Fair Play by Deeanne Gist 

Book Description:

From the bestselling author of It Happened at the Fair comes a historical love story about a lady doctor and a Texas Ranger who meet at the 1893 Chicago World’s Fair.

Saddled with a man’s name, Billy Jack Tate makes no apologies for taking on a man’s profession. As a doctor at the 1893 Chicago World’s Fair, she is one step closer to having her very own medical practice, until Hunter Scott asks her to give it all up to become his wife.

Hunter is one of the elite, a Texas ranger and World’s Fair guard specifically chosen for his height, physique, character, and skill. Hailed as the toughest man west of any place east, he has no patience for big cities and women who think they belong anywhere but home.

Despite their differences of opinion, Hunter and Billie find a growing attraction until Hunter discovers an abandoned baby in the corner of a White City exhibit. He and Billy team up to make sure this foundling isn’t left in the slums of Chicago. As they fight for the underprivileged children in the Nineteenth Ward, an entire playground movement is birthed. But when the fair comes to an end, one of them will have to give up their dream.

Will Billy exchange her doctor’s shingle for the domesticated role of a southern wife, or will Hunter abandon the wide open spaces of home for a life in the gray city, a woman who insists on being the wage earner, and a group of ragamuffins who need more than one breathing space?

My Review:

I expected to like this book more than I did. This novel elaborates on the story between Dr. Billy Jack Tate and Columbian Guard Hunter Scott, who we first met in the novella Tempest in the White City. I really enjoyed the novella and was thrilled to discover we were getting a whole novel about Billy and Hunter. Unfortunately, it seems their story would have been better off left short and sweet.

Most of the reason I wasn’t a fan of this book is because I really didn’t connect with the characters at all. Both of them seemed very juvenile, especially for being in their 30s. They were both rather arrogant and prideful in the extreme and for some reason not only thought their respective sex was superior to the other, but thought themselves superior to most people, or so it seemed. That might be okay if they seemed to change in the end, but I didn’t see much of a change in their characters after all they went through. They did compromise a bit, however circumstances kind of didn’t give them much choice in that regard. Everything wrapped up rather too conveniently too, in my opinion.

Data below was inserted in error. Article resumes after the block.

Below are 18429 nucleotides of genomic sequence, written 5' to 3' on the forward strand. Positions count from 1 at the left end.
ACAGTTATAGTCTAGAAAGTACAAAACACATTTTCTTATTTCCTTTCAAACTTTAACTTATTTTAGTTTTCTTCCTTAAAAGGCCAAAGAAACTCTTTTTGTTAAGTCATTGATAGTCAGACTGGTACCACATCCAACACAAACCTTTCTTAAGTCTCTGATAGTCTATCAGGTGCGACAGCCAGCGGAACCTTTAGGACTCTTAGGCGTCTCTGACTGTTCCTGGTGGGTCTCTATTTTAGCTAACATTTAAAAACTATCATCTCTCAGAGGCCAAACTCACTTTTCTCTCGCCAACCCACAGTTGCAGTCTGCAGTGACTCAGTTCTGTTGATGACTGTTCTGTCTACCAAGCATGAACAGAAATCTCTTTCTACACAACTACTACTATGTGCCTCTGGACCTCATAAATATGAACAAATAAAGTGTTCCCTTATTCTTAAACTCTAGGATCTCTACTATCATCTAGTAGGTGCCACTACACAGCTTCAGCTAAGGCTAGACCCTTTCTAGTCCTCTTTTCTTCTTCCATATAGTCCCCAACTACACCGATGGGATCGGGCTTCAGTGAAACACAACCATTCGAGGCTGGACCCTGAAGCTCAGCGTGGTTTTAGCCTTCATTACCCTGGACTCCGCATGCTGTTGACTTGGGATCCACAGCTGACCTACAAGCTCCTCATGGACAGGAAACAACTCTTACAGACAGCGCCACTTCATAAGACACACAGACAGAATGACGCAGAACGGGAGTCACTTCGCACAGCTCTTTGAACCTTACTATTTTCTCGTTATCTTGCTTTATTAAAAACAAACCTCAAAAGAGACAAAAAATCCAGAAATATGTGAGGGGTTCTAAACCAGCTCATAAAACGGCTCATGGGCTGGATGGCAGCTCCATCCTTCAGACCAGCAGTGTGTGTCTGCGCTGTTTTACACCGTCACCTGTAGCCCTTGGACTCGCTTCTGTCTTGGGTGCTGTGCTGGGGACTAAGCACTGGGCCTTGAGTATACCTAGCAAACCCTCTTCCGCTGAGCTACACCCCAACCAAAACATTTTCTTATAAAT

The story was interesting for the most part, however I did have to force myself through several slow parts. I thought some of the events, while interesting, were rather random. I felt like the author just threw things together because she wanted a particular scene or line in a particular place, but the sequence of events or the thought process of the characters didn’t always seem logical or realistic. I enjoyed most of the historical information in the novel, although some of it seemed rather forced into the storyline unnaturally just for shock value. I was disappointed to read the historical note at the back of the book and find how much (almost all) information the author had altered or rearranged for her own purposes. It made it all seem rather pointless. 

Finally, the “sexual content” in this book made me uncomfortable. I use quotes because there isn’t actually any real sexual content to speak of. There are just some make out sessions and one fade to black scene. Usually I would have no problem with that. However, the way that it was written and the way the characters thought about and talked about sex was what was uncomfortable and annoying. I don’t know how to explain why, because it wasn’t explicit, there was just a certain ick factor about it. It just seemed that obscure sexual thoughts or comments would be peppered in randomly. They didn’t flow with the narrative at all and were jarring. There was also way WAY too much fixation on Billy’s underwear. Paragraphs going on and on about it throughout the whole book. The same pair! And they were pantalets for crying out loud! They came down to her knees. It made me feel like the main characters were about 13 years old. It became quite ridiculous and annoying. I also had a really hard time believing characters would be talking and acting the way these two did, especially in public, in the 1890s. This book seemed like it was trying to push the limits of “clean” romance, and dance around the edges of bodice ripper territory and the result was just awkward and uncomfortable. 

*I received an ARC of this book from NetGalley in exchange for an honest review.

2 stars


“No one really needs me,” he says, and there’s no self pity in his voice. It’s true his family doesn’t need him. They will mourn him, as will a handful of friends. But they will get on. Even Haymitch, with the help of a lot of white liquor, will get on. I realize only one person will be damaged beyond repair if Peeta dies. Me.

(Source: rons-weasley, via shadowhuntingwanderer)